>That is, in order for there to be morality, there have to be laws or
> commands defining what is sinful (e.g. Thou shalt not eat from such and
such a tree). The existence of laws presupposes that the recipient
understands the meaning of the behavior that is condemned, *without
having yet experienced it*.
>For this reason, sin is meaningless for animals, and meaningful for all
> humans who have the ability to communicate and understand. For this
reason, the law is relaxed somewhat in the case of insanity.
>So the advent of language -- that is, communication that is complex
> enough to describe a hypothetical event, and be understood as such --
seems to be what is occurring in the story of Adam and Eve.
I ran into this account a couple of years ago. It is an interesting
example of what you are talking about. In the following, is Paul
unethical or "sinful"?
"Forming alliances is only the beginning. If it takes smarts for
a baboon or monkey to keep track of all the facts in his social
relationships, imagine how much intelligence is required when he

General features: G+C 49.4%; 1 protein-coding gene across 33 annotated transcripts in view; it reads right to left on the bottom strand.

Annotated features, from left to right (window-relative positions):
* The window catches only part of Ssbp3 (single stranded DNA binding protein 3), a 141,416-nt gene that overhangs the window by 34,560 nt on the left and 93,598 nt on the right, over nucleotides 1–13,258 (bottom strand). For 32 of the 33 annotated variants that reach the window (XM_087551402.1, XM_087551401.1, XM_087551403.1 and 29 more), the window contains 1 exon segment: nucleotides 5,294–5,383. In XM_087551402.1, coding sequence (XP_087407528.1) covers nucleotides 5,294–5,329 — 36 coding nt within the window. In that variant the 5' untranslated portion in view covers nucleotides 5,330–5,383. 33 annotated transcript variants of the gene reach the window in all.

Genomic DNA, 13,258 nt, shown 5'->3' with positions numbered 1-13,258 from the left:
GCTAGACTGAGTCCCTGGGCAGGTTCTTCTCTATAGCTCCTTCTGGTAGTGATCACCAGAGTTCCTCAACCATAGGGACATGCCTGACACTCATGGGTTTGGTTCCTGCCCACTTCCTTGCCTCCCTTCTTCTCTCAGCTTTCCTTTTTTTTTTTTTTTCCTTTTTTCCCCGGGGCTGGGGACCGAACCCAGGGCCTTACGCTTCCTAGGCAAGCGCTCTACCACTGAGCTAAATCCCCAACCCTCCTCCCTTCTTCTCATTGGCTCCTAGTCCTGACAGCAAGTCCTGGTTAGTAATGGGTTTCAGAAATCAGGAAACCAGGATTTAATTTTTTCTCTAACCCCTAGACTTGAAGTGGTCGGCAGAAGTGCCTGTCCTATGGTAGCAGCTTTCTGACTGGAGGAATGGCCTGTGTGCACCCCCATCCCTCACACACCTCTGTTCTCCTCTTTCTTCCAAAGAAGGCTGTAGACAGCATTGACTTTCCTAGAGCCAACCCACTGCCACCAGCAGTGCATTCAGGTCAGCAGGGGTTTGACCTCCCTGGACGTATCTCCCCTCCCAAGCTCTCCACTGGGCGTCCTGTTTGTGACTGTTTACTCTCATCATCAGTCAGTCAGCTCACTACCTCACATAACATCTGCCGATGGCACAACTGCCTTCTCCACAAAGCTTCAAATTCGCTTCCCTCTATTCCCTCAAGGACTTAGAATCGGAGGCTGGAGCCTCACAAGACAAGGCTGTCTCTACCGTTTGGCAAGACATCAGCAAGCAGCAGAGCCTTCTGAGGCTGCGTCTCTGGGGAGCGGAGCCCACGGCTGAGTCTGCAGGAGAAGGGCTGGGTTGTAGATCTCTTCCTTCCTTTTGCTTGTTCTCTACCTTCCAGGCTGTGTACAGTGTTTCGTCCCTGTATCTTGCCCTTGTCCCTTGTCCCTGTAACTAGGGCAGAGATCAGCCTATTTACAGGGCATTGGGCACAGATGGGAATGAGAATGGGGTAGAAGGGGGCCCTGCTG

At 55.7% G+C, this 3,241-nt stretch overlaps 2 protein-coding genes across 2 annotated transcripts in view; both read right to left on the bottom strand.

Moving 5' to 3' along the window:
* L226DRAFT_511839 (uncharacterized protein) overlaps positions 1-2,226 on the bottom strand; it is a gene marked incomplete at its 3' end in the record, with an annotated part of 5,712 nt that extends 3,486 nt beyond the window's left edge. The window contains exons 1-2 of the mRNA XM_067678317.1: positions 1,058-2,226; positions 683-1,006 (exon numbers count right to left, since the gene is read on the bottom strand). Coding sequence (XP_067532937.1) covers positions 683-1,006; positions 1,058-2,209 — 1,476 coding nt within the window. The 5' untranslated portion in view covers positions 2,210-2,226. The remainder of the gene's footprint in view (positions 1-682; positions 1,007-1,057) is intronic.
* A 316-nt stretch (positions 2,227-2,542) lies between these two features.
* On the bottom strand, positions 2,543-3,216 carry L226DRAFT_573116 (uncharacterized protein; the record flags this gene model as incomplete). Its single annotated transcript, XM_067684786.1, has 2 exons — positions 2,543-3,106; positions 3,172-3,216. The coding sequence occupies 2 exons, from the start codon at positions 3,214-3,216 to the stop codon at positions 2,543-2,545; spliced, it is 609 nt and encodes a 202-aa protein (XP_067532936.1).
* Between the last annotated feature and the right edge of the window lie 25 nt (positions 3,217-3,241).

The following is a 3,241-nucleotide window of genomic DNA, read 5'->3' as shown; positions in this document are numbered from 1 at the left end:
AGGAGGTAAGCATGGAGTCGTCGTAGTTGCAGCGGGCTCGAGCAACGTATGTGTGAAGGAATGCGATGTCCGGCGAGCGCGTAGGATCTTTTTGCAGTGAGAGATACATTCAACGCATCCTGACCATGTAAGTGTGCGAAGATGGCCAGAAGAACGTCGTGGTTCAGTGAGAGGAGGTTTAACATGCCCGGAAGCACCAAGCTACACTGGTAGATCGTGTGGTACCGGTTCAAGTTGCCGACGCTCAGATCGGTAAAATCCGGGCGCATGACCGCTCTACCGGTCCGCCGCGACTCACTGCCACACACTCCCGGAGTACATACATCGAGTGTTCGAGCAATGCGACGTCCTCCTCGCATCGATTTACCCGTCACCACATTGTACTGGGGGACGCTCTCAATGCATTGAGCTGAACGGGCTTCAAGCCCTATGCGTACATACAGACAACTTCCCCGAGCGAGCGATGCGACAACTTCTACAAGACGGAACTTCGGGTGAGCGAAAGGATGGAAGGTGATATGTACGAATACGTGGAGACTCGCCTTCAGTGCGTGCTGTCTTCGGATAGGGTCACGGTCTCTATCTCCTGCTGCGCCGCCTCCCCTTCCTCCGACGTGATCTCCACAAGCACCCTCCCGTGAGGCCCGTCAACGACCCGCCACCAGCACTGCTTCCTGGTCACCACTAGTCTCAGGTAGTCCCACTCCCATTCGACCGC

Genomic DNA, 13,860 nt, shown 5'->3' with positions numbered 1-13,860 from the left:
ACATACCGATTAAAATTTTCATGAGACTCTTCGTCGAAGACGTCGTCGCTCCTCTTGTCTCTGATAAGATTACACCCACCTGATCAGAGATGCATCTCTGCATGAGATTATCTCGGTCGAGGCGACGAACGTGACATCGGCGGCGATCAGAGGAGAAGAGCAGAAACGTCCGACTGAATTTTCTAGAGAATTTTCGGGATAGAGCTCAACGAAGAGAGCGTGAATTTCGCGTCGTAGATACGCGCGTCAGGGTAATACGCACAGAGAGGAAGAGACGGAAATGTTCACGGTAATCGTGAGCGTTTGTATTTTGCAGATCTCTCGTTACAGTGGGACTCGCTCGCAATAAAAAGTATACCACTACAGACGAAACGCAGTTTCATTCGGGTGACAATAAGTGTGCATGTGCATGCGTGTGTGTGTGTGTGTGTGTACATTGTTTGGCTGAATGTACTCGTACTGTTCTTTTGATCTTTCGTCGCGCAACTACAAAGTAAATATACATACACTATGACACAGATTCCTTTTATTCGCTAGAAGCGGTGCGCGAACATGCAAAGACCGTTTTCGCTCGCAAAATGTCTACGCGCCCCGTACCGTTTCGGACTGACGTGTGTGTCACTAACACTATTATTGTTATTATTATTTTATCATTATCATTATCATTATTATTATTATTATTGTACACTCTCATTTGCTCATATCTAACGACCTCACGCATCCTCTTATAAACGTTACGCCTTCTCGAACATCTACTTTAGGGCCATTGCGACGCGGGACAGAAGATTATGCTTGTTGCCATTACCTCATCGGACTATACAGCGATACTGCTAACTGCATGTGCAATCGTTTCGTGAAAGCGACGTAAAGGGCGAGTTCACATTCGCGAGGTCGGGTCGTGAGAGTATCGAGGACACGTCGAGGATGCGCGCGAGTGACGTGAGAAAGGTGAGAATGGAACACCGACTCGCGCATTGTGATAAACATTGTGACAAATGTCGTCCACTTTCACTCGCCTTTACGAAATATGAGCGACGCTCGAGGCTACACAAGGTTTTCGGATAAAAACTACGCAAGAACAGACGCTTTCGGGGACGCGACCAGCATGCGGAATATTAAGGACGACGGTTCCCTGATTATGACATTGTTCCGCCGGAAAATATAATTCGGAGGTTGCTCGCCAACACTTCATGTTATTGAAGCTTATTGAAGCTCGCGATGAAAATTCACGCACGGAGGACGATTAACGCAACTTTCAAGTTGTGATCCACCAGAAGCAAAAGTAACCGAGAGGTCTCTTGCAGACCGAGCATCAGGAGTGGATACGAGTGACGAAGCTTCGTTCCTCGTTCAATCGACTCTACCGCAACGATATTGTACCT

and his companions begin to lie."
"Take Paul, for instance, a young juvenile chacma baboon
observed in Ethiopia by Richard Bryne and Andrew Whiten of the
University of St. Andrews in Scotland. One day they noticed Paul
watching an adult female named Mel dig in the ground for a large
grass root. He looked around. There were no other baboons
nearby, though the troop was within earshot. Suddenly and with
no visible provocation, Paul let out a yell. In an instant his
mother appeared, and in a flurry chased the astonished Mel out of
sight. Meanwhile, Paul walked over and ate the grass root she
left behind."~Donald Johanson and James Shreeve, Lucy's Child,
(New York: William Morrow and Co., Inc., 1989), p. 274
My little sister used to do this to me all the time. And I used to do it
to my older brother. The difference is that our parents told us not to do
it, the baboon parents can't tell their kids that this is wrong.
Foundation,Fall and Flood